Clouds Over Europe (1939) (a film retrospective/review by Mark R. Leeper).

In a plot similar to ‘You Only Live Twice’, new British planes being tested are being plucked out of the sky and are disappearing without a trace. A British intelligence officer rejects the leading theory that the plane disappearances are coincidence. He goes off looking for the truth. Meanwhile, a test pilot also thinks that there is more to the losses than meets the eye and does his own investigation.

1939 is considered the high point of the golden age of filmmaking. Films made that year include ‘Gone With The Wind’, ‘The Wizard Of Oz’, ‘Stagecoach’, ‘Mr. Smith Goes To Washington’, ‘Ninotchka’, ‘Wuthering Heights’, ‘Goodbye Mr. Chips’, ‘The Hound Of The Baskervilles’ and ‘Of Mice And Men’. One British film of that year that has nearly been forgotten was called ‘Q-Planes’ in Britain and called ‘Clouds Over Europe’ in the US. Though rarely recognised as such, ‘Q-Planes’ has a plot too similar to that of later James Bond films to be attributed to coincidence. Ideas from the film are very similar to the early James Bond films in general and to ‘You Only Live Twice’ in particular.

British planes with new secret embellishments seem to be disappearing all over the map. The planes go up in test flights and are seemingly being plucked out of the air never to be heard of again. British Intelligence is mystified and attributing the dozen or so disappearances to coincidence. One agent who is not convinced is the debonair, umbrella-brandishing Major Hammond, played by Ralph Richardson. Hammond is convinced everyone else is wrong about the disappearances and that he is right that there is some villain who is behind the vanishings. Actually, there is one other person who has drawn the same conclusion. It is star test pilot Tony McVane (Laurence Olivier).

Clouds Over Europe (1939) (a film retrospective/review by Mark R. Leeper).
Clouds Over Europe (1939) (a film retrospective/review by Mark R. Leeper).

Much (too much) of the film centres on McVane who in a comic sub-plot has a love-hate relationship with Hammond’s attractive sister Kay (Valerie Hobson). Meanwhile, McVane is anxious to take up a new and valuable test plane to see for himself what has happened to the other missing aircraft. I will not say what was discovered about the missing planes but the conclusion of the film was very much the 1939 equivalent of just so many spectacular battles at the end of James Bond films.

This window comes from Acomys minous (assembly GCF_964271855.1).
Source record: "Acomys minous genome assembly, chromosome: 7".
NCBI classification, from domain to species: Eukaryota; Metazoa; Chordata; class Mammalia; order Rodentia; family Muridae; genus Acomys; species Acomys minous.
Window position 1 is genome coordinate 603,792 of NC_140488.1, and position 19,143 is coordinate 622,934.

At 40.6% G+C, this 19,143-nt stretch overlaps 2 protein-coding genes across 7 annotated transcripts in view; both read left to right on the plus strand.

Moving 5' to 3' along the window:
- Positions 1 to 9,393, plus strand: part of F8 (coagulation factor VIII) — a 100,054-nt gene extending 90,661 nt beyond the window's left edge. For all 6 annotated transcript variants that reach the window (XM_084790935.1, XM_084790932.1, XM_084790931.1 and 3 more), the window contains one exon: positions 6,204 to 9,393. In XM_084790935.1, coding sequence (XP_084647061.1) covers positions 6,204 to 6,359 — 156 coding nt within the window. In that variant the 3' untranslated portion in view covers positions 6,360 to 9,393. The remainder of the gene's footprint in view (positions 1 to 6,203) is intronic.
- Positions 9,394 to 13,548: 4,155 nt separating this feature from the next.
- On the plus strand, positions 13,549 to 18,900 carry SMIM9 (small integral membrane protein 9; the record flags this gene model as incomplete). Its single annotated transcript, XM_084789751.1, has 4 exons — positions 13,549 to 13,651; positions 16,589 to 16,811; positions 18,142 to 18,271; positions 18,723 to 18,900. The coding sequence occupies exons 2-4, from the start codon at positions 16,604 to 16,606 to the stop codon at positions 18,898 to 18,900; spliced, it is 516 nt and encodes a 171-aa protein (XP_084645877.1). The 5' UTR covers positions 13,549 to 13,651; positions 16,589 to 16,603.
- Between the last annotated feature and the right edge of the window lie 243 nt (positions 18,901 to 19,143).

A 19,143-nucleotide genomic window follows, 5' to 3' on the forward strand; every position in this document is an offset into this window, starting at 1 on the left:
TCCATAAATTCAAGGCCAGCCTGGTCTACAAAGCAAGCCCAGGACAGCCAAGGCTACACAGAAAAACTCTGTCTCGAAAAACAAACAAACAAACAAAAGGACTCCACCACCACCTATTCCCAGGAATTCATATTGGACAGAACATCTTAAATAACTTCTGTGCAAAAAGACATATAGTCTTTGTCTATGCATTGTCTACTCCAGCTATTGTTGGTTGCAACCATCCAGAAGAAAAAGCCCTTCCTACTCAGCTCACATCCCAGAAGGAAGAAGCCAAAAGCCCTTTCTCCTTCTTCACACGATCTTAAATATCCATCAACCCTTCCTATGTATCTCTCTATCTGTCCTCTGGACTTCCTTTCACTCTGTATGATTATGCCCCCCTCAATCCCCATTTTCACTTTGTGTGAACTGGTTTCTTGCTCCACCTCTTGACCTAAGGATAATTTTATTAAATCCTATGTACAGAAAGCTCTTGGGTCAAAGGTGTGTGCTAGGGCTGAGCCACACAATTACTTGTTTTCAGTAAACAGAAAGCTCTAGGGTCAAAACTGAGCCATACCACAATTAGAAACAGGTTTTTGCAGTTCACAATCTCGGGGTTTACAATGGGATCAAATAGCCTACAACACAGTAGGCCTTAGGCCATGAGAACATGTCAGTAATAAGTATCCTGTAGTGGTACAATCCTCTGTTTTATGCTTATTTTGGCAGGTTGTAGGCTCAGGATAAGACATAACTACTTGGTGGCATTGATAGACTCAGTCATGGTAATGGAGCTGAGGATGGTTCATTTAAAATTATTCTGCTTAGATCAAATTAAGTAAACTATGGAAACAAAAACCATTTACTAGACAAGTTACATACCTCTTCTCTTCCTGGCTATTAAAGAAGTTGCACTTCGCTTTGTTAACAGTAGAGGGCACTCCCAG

Actually Hammond is not so much a James Bond type. He much more seems of the mould of John Steed of the British TV series ‘The Avengers’. Like Steed, the earlier Hammond does not wear a bowler as Steed did but his hat is very similar to Steed’s. This film is more of a comedy than an ‘Avengers’ story and certainly more than a James Bond film, but one would have to be blind to miss the ideas of ‘Q-Planes’ that were recycled into early Bond films and ‘Avengers’ episodes.

If the name Valerie Hobson is familiar it may be because she plays Lisa, the wife of ‘The Werewolf Of London’. Also, she had the title role in ‘The Bride Of Frankenstein’ (assuming that Frankenstein was the scientist and not the monster). In 1963, she was married to Government Minister John Profumo when his sexual relationship with a 19 year-old model shook all of Britain.

This film was made in 1939. Most of it was shot before war was declared so, with a German market in mind, the characters carefully avoid suggesting what country is behind the evil deeds. However, by the time the film was nearly complete war had broken out between Britain and Germany. There was time to get in only one reference that it was Germany who was behind the nasty bit of espionage.

‘Clouds Over Europe’ (seemingly a more popular title than the original title, ‘Q-Planes’) shows up every few years on Turner Classic Movies. As of this writing, it can also be found on YouTube.

Mark R. Leeper

(c) Mark R. Leeper 2016

One thought on “Clouds Over Europe (1939) (a film retrospective/review by Mark R. Leeper).

  • Hello Mark
    With bowler hats and suits, this was the standard dress of the Whitehall civil servants and their ilk and so also percolated through both British films and TV series as people from ‘the Establishment’.


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